As a repair mechanism, it has been well established that base-excision repair system removes oxidatively damaged bases from DNA , . In this repair system, a specific DNA glycosylase (MutM and OGG1 in bacteria and humans, respectively) removes the 8OG residue from an 8OG:cytosine pair . An unrepaired 8OG:cytosine pair can be converted to an 8OG:adenine pair through DNA replication. Removal of 8OG from the 8OG:adenine pair is an error-prone process that fixes the GC-TA transversion mutagenesis. Then, another DNA glycosylase (MutY and MYH in bacteria and humans, respectively) excises the adenine residue from an 8OG:adenine pair to re-generate 8OG:cytosine pair, which is a substrate for MutM glycosylase . Furthermore, it has also been suggested that DNA mismatch repair (MMR) system plays the same role as MutY in the removal of the adenine residue from an 8OG:adenine pair in a DNA replication-dependent manner , , , . MMR recognizes an 8OG:adenine pair as a mismatched base pair, and removes the adenine residue in the newly-synthesized strand.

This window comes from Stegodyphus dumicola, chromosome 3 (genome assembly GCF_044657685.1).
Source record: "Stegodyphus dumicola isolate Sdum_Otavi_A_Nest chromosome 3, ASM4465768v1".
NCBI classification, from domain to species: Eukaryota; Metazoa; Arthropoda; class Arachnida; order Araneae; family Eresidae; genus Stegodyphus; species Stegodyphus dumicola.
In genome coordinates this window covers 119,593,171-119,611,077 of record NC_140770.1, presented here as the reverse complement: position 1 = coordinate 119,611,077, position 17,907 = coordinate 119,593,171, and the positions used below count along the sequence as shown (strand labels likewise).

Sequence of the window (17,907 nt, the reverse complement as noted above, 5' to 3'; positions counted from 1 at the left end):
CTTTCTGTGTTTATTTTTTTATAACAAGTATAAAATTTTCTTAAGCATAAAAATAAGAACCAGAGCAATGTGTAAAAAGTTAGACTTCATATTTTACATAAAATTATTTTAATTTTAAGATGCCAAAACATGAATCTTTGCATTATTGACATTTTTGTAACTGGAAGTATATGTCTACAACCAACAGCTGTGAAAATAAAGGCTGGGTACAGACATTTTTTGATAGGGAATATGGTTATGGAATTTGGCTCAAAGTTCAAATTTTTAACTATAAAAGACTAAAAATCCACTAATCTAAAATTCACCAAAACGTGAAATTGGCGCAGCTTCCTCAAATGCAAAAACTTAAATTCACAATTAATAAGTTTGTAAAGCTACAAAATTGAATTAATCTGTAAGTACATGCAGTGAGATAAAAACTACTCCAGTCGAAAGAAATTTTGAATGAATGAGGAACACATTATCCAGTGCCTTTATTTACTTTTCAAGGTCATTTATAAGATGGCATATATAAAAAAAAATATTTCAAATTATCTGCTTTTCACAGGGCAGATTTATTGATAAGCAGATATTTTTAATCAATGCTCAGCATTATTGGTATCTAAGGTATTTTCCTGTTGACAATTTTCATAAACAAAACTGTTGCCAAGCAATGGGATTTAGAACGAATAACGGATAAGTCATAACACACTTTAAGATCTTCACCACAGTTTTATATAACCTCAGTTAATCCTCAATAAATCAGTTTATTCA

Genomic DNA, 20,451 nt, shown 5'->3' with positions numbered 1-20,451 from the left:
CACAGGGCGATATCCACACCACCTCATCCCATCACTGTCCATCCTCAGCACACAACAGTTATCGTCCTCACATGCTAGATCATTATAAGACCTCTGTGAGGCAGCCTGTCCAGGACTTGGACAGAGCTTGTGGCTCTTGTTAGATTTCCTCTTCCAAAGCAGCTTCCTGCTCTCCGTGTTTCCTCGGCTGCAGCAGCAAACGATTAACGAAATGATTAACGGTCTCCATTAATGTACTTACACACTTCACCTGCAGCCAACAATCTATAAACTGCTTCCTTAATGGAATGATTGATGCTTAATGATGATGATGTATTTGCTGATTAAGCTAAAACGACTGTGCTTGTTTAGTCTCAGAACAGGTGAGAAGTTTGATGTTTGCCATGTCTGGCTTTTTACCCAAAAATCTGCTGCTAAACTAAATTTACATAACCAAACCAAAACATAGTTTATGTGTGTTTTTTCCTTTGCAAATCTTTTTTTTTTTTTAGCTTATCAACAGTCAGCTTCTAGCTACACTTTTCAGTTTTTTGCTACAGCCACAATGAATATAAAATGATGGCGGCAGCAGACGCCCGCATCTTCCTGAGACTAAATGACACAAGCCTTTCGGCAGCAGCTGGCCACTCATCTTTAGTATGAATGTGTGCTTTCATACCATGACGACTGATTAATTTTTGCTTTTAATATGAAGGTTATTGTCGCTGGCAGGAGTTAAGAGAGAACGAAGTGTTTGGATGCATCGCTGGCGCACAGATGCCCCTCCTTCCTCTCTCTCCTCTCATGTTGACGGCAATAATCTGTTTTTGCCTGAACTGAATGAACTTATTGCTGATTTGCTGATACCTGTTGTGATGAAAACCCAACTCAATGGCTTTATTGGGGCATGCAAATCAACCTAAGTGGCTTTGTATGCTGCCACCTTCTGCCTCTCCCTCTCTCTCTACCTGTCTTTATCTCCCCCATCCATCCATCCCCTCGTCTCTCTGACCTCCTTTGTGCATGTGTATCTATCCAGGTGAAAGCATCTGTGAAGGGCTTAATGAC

Interestingly, it has been reported that MutS and MutL, the key enzymes in MMR, are limiters of the stationary phase-induced/adaptive mutagenesis in Escherichia coli and Saccharomyces cerevisiae, respectively , . Since it has also been reported that the main driving force of the stationary phase-induced mutagenesis may be oxidative stress , it is expected that MutS and MutL can function in the repair of oxidative DNA damage during the stationary phase. Previously known MMR depends on replicative DNA polymerases such as DNA polymerase III or DNA polymerase δ. However, those replicative DNA polymerases are expected to be inactive in stationary phase cells, where replication events merely occur. In fact, in Thermus thermophilus HB8, the expression of β-subunit of DNA polymerase III gene is potently suppressed in stationary phase (GEO accession number: GSE19839). Therefore, it could be speculated that MutS and MutL are involved in the repair of oxidative DNA damages in a different manner from the known MMR system. The cooperation of MMR proteins with an error-prone DNA polymerase or base-excision repair system has been discussed , .